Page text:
A Sunday in the office was brightened up by a slightly odd occurance; I went to make sure the volunteers were ok in reception when I noticed a small goose flying high heading towards us. I could see belly bars so instantly knew it was a White-front, what surprised me was that it landed on the broad.... headed towards reception and hauled out with the greylags. An amazingly close view for the reserve, usually they are only seen at Buckenham and are always weary. Its a bit of a shame that is was getting dusky and was so gloomy or else the shots would be a bit better. I'm not sure exactly of the age of this bird, the belly bars would suggest it is an adult but the lack of good blaze possibly suggests otherwise??? Its right cheek has a small dark patch, I wonder if this is the reason for it being a little lost/unaware, it could well have been ill and that was the only physical detail showing it. it was shaking its head from time to time which furthers the possibility of the dark spot being a tick or similar. I'm not sure but it was a belter of a bird for the reception hide!

Saturday, 7 February 2015

Dodgy Duck and Glaucey Leucism

A relatively quiet week birdwise, but a new species of moth for the reserve made up for it and an interesting hybrid duck and leucistic gull was the best I could muster this morning.

Today's look around the patch took me to the beet factory, where numbers of wildfowl were very low, the only counts worthy of mention were 230 Teal and 34 Ruff. The interest came from 2 sightings of dodgy birds! The first was a large white winged gull which I only saw flying away from me. The gull had pure white upperwings and was very large, I think it could have been called Glaucous with a worse view, however I'm pretty sure it was a leucistic Herring Gull, I have since been informed that one from Lowestoft has been seen in the area....So if you think you see a white winger double check!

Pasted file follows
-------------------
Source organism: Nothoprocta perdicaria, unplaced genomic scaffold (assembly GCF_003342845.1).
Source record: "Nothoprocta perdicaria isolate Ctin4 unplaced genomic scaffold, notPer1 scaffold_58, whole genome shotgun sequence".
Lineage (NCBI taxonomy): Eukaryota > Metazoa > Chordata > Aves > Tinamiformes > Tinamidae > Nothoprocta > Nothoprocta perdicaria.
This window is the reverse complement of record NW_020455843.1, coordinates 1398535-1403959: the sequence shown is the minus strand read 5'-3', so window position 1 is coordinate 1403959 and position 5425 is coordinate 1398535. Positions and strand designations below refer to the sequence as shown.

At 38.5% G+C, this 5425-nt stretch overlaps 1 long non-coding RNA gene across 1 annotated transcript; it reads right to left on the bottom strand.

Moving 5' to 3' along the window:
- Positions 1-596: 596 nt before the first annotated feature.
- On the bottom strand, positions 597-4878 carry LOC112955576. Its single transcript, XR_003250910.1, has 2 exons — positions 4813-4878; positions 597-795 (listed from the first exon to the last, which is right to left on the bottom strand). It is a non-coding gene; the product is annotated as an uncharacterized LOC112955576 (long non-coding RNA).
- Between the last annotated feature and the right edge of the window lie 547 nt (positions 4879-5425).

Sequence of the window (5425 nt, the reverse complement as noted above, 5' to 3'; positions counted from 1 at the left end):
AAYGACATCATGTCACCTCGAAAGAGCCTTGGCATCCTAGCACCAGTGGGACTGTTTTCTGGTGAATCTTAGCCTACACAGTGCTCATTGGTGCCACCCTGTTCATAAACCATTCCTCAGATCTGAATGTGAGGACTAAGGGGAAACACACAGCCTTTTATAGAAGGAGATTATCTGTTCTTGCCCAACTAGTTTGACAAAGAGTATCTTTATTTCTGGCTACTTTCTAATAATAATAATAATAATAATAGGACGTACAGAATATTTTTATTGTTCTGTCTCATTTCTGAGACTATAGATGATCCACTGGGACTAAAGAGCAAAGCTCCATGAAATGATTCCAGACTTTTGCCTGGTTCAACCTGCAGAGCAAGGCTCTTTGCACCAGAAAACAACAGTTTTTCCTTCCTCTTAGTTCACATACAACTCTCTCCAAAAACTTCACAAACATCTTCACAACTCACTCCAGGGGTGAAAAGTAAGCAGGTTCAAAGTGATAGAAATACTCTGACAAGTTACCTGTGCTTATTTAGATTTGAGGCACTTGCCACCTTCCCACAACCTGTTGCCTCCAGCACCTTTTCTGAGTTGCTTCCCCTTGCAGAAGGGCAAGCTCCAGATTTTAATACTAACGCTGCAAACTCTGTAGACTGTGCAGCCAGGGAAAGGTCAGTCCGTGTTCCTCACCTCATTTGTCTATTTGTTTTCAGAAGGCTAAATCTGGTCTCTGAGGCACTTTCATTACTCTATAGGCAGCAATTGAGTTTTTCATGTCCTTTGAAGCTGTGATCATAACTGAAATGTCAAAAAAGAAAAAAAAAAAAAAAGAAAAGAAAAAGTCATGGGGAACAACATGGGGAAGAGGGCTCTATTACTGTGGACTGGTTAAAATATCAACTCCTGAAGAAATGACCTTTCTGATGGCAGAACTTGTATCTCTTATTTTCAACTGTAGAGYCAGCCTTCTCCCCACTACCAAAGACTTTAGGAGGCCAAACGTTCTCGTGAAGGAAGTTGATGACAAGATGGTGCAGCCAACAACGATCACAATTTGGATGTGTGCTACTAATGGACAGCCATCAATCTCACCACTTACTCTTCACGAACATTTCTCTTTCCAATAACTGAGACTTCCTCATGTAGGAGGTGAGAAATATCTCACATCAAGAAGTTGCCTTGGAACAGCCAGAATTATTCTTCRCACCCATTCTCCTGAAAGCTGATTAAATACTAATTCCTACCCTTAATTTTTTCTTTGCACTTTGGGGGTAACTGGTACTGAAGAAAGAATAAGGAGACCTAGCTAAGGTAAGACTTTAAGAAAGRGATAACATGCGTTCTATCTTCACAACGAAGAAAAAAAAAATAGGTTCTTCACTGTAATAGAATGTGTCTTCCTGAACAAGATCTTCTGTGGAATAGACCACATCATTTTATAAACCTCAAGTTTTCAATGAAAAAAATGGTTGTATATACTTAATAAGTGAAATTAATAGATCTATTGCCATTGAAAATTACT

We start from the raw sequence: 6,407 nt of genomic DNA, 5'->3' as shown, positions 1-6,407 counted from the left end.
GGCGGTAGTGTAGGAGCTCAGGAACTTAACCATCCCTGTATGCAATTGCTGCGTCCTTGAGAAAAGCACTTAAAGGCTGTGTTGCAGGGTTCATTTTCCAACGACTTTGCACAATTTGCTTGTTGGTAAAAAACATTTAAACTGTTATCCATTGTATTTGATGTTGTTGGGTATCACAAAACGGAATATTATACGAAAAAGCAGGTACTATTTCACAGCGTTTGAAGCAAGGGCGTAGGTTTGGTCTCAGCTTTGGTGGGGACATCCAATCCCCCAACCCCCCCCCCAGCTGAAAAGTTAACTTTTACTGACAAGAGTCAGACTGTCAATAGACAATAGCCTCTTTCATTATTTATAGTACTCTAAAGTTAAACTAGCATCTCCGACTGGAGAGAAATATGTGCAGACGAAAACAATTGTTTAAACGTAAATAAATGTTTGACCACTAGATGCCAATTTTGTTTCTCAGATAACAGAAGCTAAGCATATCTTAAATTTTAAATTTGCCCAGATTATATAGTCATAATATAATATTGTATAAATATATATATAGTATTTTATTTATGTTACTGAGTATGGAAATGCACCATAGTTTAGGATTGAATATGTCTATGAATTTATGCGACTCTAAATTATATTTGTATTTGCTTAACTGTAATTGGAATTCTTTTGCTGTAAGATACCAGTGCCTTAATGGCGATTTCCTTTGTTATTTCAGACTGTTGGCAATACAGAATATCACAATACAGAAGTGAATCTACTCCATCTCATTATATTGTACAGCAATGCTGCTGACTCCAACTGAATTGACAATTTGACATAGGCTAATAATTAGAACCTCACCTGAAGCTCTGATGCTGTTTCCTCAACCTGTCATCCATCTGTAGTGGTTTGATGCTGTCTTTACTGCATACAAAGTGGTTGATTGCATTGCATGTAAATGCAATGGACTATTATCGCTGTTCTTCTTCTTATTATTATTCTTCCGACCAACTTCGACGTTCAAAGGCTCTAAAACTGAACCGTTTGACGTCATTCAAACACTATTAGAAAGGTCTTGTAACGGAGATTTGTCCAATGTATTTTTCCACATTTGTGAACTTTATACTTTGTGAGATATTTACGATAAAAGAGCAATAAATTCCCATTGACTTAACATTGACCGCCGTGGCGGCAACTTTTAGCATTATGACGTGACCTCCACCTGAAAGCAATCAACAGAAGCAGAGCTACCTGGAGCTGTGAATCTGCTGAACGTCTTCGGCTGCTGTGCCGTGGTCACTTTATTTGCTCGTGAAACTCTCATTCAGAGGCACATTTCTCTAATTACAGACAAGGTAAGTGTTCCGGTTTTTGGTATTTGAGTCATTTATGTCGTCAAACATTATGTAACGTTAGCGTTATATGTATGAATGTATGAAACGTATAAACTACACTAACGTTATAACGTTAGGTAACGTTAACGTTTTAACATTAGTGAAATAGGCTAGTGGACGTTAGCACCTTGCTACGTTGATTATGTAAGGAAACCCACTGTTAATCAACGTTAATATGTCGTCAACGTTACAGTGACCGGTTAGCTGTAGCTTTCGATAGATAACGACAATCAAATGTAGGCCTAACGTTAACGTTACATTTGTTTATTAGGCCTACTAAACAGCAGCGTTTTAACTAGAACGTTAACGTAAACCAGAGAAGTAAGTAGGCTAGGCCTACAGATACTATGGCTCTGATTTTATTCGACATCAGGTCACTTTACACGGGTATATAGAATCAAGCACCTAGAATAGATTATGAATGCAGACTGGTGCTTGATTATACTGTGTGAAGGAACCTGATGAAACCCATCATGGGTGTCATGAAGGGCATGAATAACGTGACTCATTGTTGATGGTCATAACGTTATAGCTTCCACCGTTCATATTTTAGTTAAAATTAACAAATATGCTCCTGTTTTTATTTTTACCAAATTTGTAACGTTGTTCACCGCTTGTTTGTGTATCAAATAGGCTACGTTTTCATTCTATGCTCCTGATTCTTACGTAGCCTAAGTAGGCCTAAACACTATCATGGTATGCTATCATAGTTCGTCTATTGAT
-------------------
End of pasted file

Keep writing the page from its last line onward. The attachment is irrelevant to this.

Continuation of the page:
The second interesting bird was a Pochard type duck, this was with a male and female Common Pochard and was displaying to the female. The bird was pretty obviously not of pure blood as it had a yellow eye, peaked crown, darker brown hue to the head, dark upperparts and a lighter breast patch, the bill was also blue with a black tip. The bird was almost resembling Redhead, but I sort of knew from the start that I was looking at a Pochard x Ferruginous Duck drake, a nice bird to see all the same. Oddly there was a similar bird around last year which showed a red-brown colouration of the breast, I wonder if this could this be the same bird a year on?

The other avian highlight of the week came on Sunday, this was a fine drake Goosander on the river near Strumpshaw sluice. The bird remained until at least Wednesday, but was quite elusive at times.

So on to the major news... after recieving an email inviting me to a session to learn how to look for coleophora hydrolapathella I decided to have a look for myself to see if it was present. On Tuesday a few of us were at the area most likely to hold it, so we had a look and within 5 mins Luke had found a case, a later look found in excess of 20 cases in 20mins. So we have a very rare moth on site that we never knew about! This species is only found in a few places in Norfolk and 1 location in Suffolk. Attatched is an image of the silken case from which it feeds, not overly exciting but the records a gooden!